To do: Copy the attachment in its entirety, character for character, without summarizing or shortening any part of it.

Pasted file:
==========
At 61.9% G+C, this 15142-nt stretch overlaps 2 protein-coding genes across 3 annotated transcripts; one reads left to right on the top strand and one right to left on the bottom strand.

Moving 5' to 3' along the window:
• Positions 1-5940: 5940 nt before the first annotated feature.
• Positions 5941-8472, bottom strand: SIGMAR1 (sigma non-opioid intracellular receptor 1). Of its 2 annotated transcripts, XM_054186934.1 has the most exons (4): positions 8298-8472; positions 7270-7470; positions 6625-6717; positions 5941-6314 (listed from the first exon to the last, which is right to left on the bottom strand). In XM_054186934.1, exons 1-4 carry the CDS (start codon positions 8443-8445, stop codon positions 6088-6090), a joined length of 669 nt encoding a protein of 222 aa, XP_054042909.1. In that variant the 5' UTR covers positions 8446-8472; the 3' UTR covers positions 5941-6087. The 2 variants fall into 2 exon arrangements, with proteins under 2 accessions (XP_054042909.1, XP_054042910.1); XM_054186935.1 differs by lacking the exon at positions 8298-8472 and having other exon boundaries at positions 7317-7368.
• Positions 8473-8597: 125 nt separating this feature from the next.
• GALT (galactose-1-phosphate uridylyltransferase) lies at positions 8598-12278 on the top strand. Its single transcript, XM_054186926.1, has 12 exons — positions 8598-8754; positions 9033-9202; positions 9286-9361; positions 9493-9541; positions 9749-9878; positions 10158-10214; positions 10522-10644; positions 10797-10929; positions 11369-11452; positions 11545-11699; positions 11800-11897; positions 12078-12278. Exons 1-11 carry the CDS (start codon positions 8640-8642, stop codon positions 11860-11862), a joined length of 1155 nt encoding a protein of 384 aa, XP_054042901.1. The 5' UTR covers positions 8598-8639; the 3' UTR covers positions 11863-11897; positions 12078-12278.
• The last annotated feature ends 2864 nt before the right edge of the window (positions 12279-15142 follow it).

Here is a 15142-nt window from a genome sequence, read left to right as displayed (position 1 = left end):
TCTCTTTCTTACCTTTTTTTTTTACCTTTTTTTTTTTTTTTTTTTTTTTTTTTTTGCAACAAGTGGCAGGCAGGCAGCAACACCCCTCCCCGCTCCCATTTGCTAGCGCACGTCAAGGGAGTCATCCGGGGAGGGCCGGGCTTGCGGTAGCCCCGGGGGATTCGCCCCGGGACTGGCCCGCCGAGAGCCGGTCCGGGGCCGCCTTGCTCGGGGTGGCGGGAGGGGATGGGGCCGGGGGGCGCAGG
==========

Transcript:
At 61.9% G+C, this 15142-nt stretch overlaps 2 protein-coding genes across 3 annotated transcripts; one reads left to right on the top strand and one right to left on the bottom strand.

Moving 5' to 3' along the window:
• Positions 1-5940: 5940 nt before the first annotated feature.
• Positions 5941-8472, bottom strand: SIGMAR1 (sigma non-opioid intracellular receptor 1). Of its 2 annotated transcripts, XM_054186934.1 has the most exons (4): positions 8298-8472; positions 7270-7470; positions 6625-6717; positions 5941-6314 (listed from the first exon to the last, which is right to left on the bottom strand). In XM_054186934.1, exons 1-4 carry the CDS (start codon positions 8443-8445, stop codon positions 6088-6090), a joined length of 669 nt encoding a protein of 222 aa, XP_054042909.1. In that variant the 5' UTR covers positions 8446-8472; the 3' UTR covers positions 5941-6087. The 2 variants fall into 2 exon arrangements, with proteins under 2 accessions (XP_054042909.1, XP_054042910.1); XM_054186935.1 differs by lacking the exon at positions 8298-8472 and having other exon boundaries at positions 7317-7368.
• Positions 8473-8597: 125 nt separating this feature from the next.
• GALT (galactose-1-phosphate uridylyltransferase) lies at positions 8598-12278 on the top strand. Its single transcript, XM_054186926.1, has 12 exons — positions 8598-8754; positions 9033-9202; positions 9286-9361; positions 9493-9541; positions 9749-9878; positions 10158-10214; positions 10522-10644; positions 10797-10929; positions 11369-11452; positions 11545-11699; positions 11800-11897; positions 12078-12278. Exons 1-11 carry the CDS (start codon positions 8640-8642, stop codon positions 11860-11862), a joined length of 1155 nt encoding a protein of 384 aa, XP_054042901.1. The 5' UTR covers positions 8598-8639; the 3' UTR covers positions 11863-11897; positions 12078-12278.
• The last annotated feature ends 2864 nt before the right edge of the window (positions 12279-15142 follow it).

Here is a 15142-nt window from a genome sequence, read left to right as displayed (position 1 = left end):
TCTCTTTCTTACCTTTTTTTTTTACCTTTTTTTTTTTTTTTTTTTTTTTTTTTTTGCAACAAGTGGCAGGCAGGCAGCAACACCCCTCCCCGCTCCCATTTGCTAGCGCACGTCAAGGGAGTCATCCGGGGAGGGCCGGGCTTGCGGTAGCCCCGGGGGATTCGCCCCGGGACTGGCCCGCCGAGAGCCGGTCCGGGGCCGCCTTGCTCGGGGTGGCGGGAGGGGATGGGGCCGGGGGGCGCAGG